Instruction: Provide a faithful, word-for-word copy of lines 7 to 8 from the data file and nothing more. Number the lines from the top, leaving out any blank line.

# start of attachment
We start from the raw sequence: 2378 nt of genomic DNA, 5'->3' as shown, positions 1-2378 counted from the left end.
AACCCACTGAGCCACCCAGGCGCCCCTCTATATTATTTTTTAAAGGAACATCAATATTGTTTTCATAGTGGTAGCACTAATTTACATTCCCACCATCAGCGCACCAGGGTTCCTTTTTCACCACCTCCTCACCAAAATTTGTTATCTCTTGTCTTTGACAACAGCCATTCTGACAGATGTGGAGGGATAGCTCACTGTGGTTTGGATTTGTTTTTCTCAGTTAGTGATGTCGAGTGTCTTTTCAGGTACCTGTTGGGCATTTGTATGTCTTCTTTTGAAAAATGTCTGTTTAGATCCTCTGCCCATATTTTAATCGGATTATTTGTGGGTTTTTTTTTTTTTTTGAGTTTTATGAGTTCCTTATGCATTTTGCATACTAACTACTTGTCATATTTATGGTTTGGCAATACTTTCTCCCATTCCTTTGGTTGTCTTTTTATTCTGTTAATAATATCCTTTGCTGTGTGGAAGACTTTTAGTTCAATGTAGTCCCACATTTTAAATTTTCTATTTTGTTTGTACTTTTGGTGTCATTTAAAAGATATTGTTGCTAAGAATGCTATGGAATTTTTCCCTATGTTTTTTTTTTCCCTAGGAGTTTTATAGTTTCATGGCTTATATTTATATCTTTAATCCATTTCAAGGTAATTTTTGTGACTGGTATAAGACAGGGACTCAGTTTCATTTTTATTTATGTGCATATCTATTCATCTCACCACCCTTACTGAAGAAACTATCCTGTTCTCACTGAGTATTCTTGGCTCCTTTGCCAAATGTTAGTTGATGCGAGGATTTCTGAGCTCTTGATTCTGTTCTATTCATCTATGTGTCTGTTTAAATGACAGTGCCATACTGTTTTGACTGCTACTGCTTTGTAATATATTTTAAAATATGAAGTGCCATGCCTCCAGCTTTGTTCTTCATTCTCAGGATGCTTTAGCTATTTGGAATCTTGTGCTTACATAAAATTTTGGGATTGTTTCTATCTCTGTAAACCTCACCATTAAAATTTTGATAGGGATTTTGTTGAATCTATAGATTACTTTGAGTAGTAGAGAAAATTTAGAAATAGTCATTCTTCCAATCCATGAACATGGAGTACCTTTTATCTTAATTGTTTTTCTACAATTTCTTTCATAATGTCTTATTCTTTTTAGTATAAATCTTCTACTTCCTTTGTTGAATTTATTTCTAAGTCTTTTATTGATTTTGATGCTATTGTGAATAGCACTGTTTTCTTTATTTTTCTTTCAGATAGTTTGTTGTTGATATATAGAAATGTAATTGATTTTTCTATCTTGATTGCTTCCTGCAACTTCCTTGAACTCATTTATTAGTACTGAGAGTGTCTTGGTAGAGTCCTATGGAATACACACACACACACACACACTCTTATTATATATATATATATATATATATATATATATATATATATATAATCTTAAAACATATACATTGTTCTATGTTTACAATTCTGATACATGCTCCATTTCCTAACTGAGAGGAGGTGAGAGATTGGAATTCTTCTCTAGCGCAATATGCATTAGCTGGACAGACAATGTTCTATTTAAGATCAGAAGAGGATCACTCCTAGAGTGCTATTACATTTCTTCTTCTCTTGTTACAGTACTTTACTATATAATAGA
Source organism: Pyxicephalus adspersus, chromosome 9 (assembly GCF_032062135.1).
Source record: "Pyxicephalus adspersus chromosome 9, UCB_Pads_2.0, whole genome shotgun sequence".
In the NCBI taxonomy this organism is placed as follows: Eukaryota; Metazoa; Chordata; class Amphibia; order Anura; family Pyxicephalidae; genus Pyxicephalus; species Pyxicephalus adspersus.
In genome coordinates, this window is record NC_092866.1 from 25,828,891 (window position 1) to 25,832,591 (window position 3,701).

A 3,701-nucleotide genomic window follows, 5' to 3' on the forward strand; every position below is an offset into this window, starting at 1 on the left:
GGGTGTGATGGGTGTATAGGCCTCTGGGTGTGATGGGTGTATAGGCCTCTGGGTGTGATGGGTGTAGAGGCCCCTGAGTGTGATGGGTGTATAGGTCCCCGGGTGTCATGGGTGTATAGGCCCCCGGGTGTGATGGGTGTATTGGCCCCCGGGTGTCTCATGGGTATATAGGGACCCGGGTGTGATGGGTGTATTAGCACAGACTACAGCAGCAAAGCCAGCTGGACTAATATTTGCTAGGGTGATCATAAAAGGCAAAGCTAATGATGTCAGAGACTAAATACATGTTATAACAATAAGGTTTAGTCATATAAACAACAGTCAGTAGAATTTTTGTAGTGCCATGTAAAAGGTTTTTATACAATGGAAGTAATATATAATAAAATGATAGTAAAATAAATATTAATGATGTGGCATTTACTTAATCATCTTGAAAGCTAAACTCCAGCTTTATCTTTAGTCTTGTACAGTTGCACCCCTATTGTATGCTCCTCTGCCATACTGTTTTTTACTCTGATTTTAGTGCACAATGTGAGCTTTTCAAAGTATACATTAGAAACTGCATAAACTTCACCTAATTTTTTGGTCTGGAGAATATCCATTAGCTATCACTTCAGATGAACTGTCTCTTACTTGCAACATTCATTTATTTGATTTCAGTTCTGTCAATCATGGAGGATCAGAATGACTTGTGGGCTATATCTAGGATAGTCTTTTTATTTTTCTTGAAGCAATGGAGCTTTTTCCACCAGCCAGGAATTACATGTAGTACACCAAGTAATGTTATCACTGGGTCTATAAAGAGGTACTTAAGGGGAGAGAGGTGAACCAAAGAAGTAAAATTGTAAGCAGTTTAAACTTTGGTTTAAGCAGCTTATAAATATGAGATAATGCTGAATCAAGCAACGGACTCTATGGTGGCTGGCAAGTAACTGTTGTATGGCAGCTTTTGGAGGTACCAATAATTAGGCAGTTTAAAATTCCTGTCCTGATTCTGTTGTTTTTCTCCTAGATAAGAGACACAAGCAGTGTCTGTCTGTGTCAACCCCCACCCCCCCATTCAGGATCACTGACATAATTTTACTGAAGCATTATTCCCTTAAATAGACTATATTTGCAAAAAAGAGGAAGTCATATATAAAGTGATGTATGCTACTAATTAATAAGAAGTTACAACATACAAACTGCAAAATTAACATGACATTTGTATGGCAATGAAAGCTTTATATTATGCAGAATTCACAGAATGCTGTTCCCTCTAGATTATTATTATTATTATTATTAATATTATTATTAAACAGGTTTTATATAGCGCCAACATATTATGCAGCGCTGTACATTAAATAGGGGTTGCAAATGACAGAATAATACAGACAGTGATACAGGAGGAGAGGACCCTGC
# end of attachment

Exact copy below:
A 3,701-nucleotide genomic window follows, 5' to 3' on the forward strand; every position below is an offset into this window, starting at 1 on the left:
GGGTGTGATGGGTGTATAGGCCTCTGGGTGTGATGGGTGTATAGGCCTCTGGGTGTGATGGGTGTAGAGGCCCCTGAGTGTGATGGGTGTATAGGTCCCCGGGTGTCATGGGTGTATAGGCCCCCGGGTGTGATGGGTGTATTGGCCCCCGGGTGTCTCATGGGTATATAGGGACCCGGGTGTGATGGGTGTATTAGCACAGACTACAGCAGCAAAGCCAGCTGGACTAATATTTGCTAGGGTGATCATAAAAGGCAAAGCTAATGATGTCAGAGACTAAATACATGTTATAACAATAAGGTTTAGTCATATAAACAACAGTCAGTAGAATTTTTGTAGTGCCATGTAAAAGGTTTTTATACAATGGAAGTAATATATAATAAAATGATAGTAAAATAAATATTAATGATGTGGCATTTACTTAATCATCTTGAAAGCTAAACTCCAGCTTTATCTTTAGTCTTGTACAGTTGCACCCCTATTGTATGCTCCTCTGCCATACTGTTTTTTACTCTGATTTTAGTGCACAATGTGAGCTTTTCAAAGTATACATTAGAAACTGCATAAACTTCACCTAATTTTTTGGTCTGGAGAATATCCATTAGCTATCACTTCAGATGAACTGTCTCTTACTTGCAACATTCATTTATTTGATTTCAGTTCTGTCAATCATGGAGGATCAGAATGACTTGTGGGCTATATCTAGGATAGTCTTTTTATTTTTCTTGAAGCAATGGAGCTTTTTCCACCAGCCAGGAATTACATGTAGTACACCAAGTAATGTTATCACTGGGTCTATAAAGAGGTACTTAAGGGGAGAGAGGTGAACCAAAGAAGTAAAATTGTAAGCAGTTTAAACTTTGGTTTAAGCAGCTTATAAATATGAGATAATGCTGAATCAAGCAACGGACTCTATGGTGGCTGGCAAGTAACTGTTGTATGGCAGCTTTTGGAGGTACCAATAATTAGGCAGTTTAAAATTCCTGTCCTGATTCTGTTGTTTTTCTCCTAGATAAGAGACACAAGCAGTGTCTGTCTGTGTCAACCCCCACCCCCCCATTCAGGATCACTGACATAATTTTACTGAAGCATTATTCCCTTAAATAGACTATATTTGCAAAAAAGAGGAAGTCATATATAAAGTGATGTATGCTACTAATTAATAAGAAGTTACAACATACAAACTGCAAAATTAACATGACATTTGTATGGCAATGAAAGCTTTATATTATGCAGAATTCACAGAATGCTGTTCCCTCTAGATTATTATTATTATTATTATTAATATTATTATTAAACAGGTTTTATATAGCGCCAACATATTATGCAGCGCTGTACATTAAATAGGGGTTGCAAATGACAGAATAATACAGACAGTGATACAGGAGGAGAGGACCCTGC